• Amplified Heat

            I can’t help but wonder if the “squib” was a lion’s share of powder gases being vented through a crack in the forcing cone & frame causing reduced recoil or even a stuck bullet…and then the next shot was fired with the gun already cut in half

      • John

        I don’t think they are the same. High quality guns actually take into account the possibility of a squib and, much like a fail-safe, they are designed to die without killing the owner. I have seen many AR and similar rifle squib deaths that only hurt the rifle. Of the few revolver KBs I have seen from squibs, the high end guns fail in the spots that don’t cause the shooter irreparable damage. Maybe I have just seen lucky people.

        • Giolli Joker

          High quality guns (please define the term) blow up as much as lower quality guns.
          Indeed we saw a S&W X-Frame blow up under normal use for no apparent reason.
          .454 Casull Freedom Arms were blowing up because of lead build-up caused by repeated use of 45LC.
          European guns are proof tested, therefore they’re designed to hold up more pressure than they should ever be subjected to during use.
          We’ve seen several KBs and some of them ended well, others didn’t.
          Fail safe features in the gun may help, but the engineers design based on normal use, not exceptional cases.
          I don’t think that a “scandium” framed revolver would do much better under such stress… surely one entirely made of steel would resist more to “detonation”.

          • John

            So you’re saying, given the choice, you would rather take on a squib in a Charter Arms than a Smith and Wesson.


          • Giolli Joker

            No, I’m not.
            But if you want to believe so, suit yourself.

        • Mystick

          The owner did survive.

  • Arie Heath

    It’s terrible that the guy lost a finger, but that kaboom looks like it could of hurt him a lot more than it did.

  • LG

    The picture is interesting. The cylinder does not show a rupture. The frame, top and bottom are pealed and torn asunder. I suspect insufficient strength in the frame. i do not believe that a forged S&W or post WW2 double action pony gun would have failed so completely.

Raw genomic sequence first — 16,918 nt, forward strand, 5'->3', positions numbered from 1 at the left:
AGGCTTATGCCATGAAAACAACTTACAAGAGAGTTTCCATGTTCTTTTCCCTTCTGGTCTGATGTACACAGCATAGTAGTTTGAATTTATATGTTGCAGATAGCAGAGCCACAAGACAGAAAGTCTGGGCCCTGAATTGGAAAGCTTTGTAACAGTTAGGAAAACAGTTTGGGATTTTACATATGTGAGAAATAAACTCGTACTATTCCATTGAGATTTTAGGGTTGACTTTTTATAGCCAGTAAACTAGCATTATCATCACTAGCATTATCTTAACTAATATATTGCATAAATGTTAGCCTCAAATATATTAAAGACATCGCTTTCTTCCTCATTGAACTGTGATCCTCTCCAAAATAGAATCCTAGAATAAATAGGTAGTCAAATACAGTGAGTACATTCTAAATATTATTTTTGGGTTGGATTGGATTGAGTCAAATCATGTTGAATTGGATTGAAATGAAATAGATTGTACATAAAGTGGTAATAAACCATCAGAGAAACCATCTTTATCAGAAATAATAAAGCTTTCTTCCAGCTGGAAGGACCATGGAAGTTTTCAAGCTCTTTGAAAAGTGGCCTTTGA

• 360_AD

      With the Rhino just about everything but the cylinder and bore are Aluminum. Story claims squib round as the cause. The frame being of a less durable material, explains the extent of the damage.

      • corsicaMAUPI .

        I can assure you that even if the frame was in steel if you have sprayed some lubricant and you have shooted immediately without cleaning the barrel the accident has happened in the same way. With something in the barrel like a lubricant you can reach a pressure where none metal can resist.

    • Giolli Joker

      As 360_AD said, the culinder is steel, the frame aluminum. All European guns are proof tested at 130% the peak pressure of their caliber (.357Mag in this case).

  • Bugbugbug

    Look at the fired rounds in the box kids. If you see your firing pin striking that far off center, STOP and bring the gun to a qualified gunsmith. Revolvers get out of time, it’s a fact of life, don’t let it go thinking that it will work itself out.

    • 360_AD

      Well, yeah, but how many people look at every fired round subsequent to each pull of the trigger? Do you?

      Hind-sight is 20/20 for a reason.

      • Bugbugbug

        And ignorance is bliss, until you blow your hand up. I hope you kids live and learn, but with attitudes like the above I doubt it.

      • Swarf

        No, but I would certainly notice something that off kilter.

        But maybe they were new shooters, which would make the story even worse.

        • Dan